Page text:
Tucked in the majestic White River Valley, recreation abounds at the Wayne E. Kirch Wildlife Management Area. Though the majority of Nevada’s public lands are managed on a federal level by the Bureau of Land Management, this stunning wildlife area is under the watchful eye of the State of Nevada within the Department of Wildlife. And after visiting this place, you’ll see why—this incredibly lush, high desert oasis is a magnet for animals who live in this otherwise very arid climate.
The White River Valley was originally settled by early Mormon pioneers during the 1870s—all of which you can learn all about Lund’s White River Valley Museum. During this era, the entire valley was settled by ranchers, including most of what you see at Kirch today. In total, this ranching empire—the Adams-McGill Company—owned and operated a total of 100,000 acres of land. It remained under private ownership until the Nevada Fish and Game Commission realized the property’s potential, and purchased it in 1959. Named after the Fish and Game Commissioner during the time, this stunning wildlife refuge is one amazing way to recreate in Nevada.
From the sagebrush shrublands to wet meadows and grasslands, the habitats at Kirch are incredibly diverse, and support a range of wildlife. Wet meadows and fresh emergent wetlands are some of the more productive wildlife refuges, and that’s exactly what you’ll find at Kirch—which provide food, cover and water for tons of bird species, big game animals, reptiles and amphibians. Keep those binoculars handy and be prepared to spot a variety of rabbits, bobcat, coyote, spotted skunk, long-tailed weasel, badger, sage grouse, mule deer and a handful of endemic, protected fish.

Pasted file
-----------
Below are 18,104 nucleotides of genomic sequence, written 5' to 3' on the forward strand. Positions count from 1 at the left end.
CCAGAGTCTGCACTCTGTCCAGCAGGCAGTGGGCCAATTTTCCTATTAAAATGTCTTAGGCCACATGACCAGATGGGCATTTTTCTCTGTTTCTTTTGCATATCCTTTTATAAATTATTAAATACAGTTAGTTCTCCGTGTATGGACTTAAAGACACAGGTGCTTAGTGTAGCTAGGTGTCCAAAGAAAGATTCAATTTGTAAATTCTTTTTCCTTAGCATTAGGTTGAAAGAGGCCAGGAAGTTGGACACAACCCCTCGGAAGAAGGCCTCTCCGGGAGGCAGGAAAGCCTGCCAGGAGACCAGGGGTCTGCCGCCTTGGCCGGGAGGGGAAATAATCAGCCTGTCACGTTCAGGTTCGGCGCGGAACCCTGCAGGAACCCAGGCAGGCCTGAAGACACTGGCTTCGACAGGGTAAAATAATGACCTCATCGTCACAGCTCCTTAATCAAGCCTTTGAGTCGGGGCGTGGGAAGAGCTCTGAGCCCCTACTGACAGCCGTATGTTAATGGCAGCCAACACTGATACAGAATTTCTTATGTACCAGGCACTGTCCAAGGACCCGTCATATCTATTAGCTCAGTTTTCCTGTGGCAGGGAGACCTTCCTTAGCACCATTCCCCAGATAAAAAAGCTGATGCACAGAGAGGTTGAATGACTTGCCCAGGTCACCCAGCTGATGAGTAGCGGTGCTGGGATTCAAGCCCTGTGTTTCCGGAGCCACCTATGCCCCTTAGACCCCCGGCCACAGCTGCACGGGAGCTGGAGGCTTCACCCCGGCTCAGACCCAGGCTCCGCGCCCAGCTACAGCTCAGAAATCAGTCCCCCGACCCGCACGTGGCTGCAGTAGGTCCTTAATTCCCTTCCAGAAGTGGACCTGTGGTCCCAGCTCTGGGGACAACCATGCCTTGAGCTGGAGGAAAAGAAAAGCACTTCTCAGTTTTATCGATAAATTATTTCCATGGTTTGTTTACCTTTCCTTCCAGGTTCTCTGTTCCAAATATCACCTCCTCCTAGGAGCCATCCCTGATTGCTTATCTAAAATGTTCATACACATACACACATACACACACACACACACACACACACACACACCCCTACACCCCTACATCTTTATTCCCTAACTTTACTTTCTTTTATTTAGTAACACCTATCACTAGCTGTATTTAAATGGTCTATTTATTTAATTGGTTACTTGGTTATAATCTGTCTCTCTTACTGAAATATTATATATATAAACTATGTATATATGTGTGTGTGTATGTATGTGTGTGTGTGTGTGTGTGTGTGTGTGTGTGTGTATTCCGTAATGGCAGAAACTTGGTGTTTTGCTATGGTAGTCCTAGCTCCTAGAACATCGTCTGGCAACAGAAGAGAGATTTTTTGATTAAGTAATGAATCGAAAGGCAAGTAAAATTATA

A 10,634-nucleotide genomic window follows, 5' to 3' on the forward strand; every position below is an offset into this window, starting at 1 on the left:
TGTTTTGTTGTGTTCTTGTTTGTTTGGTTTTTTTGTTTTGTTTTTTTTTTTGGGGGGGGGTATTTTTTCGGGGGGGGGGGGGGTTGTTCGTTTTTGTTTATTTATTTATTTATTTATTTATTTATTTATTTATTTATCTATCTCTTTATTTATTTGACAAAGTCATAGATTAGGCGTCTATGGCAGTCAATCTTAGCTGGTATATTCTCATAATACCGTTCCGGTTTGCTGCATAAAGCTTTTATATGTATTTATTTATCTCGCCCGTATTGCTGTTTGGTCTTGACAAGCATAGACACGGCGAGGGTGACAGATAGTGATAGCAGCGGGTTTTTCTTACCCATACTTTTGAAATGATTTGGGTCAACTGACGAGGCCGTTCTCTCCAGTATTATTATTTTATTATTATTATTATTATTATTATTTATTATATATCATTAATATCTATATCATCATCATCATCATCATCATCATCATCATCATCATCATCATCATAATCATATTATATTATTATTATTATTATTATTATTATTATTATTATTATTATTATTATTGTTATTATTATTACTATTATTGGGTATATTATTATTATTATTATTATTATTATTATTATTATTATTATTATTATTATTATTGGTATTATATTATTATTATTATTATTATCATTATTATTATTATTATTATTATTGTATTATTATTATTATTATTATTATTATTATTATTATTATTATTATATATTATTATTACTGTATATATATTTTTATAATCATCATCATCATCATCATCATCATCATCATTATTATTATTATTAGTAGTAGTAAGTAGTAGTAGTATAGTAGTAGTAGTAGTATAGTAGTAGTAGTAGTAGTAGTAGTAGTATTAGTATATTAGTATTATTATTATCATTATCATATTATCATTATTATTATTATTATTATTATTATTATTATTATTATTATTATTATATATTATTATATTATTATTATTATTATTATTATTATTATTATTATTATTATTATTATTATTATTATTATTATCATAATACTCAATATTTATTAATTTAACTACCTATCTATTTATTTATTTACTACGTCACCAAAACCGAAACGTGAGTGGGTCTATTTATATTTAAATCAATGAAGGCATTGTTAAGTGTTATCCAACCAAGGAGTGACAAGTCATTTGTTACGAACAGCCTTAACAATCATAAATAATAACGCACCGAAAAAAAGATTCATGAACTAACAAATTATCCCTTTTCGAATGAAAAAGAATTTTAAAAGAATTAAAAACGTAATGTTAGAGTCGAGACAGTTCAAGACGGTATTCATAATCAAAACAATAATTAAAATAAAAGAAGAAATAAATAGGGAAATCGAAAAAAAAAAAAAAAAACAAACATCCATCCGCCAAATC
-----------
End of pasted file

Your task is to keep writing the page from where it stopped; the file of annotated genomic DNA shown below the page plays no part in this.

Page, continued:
FISHING, CAMPING AND HOT SPRINGING GALORE
Despite four endemic fish species, fishing at Kirch is a huge draw. Open year round, take advantage of multiple reservoirs found throughout the area. Here, plan to find Dacey Reservoir, Tule Reservoir, Cold Springs Reservoir, Haymeadow Reservoir, and Adams-McGill Reservoir. Stake out your campsite at the Dave Deacon Campground, located near the southern part of the WMA. Count on well maintained campsites with restrooms, fire rings, and shade structures, all under the care of a friendly camp host.
The natural hot springs found at Kirch are something straight out of a dream. True blue, carribbean-esque quality, you’ll be double taking the hot springs here for a mini Lake Tahoe. One should always follow proper Hot Springs Etiquette and be great stewards of the land, but the natural hot springs at Kirch, otherwise known as the Hot Creek Refugium, is designated as a National Natural Landmark and is a critical habitat for the protected Moorman White River Springfish. Use those noggins when enjoying this Nevada hot spring, in particular, as it is a true lifeline for many living creatures in the valley.
Access to Kirch WMA is free—even for overnight camping. Please make sure that you've got an up to date fishing license, if you plan to fish. From Las Vegas (about 175 miles to the south), take Interstate I-15 north to U.S. 93—The Great Basin Highway—then take State Route 318 north. Kirch WMA is located about 60 miles north of Hiko. Or, from Ely (about 75 miles to the south), take U.S. 6 south to State Route 318 and continue to Kirch WMA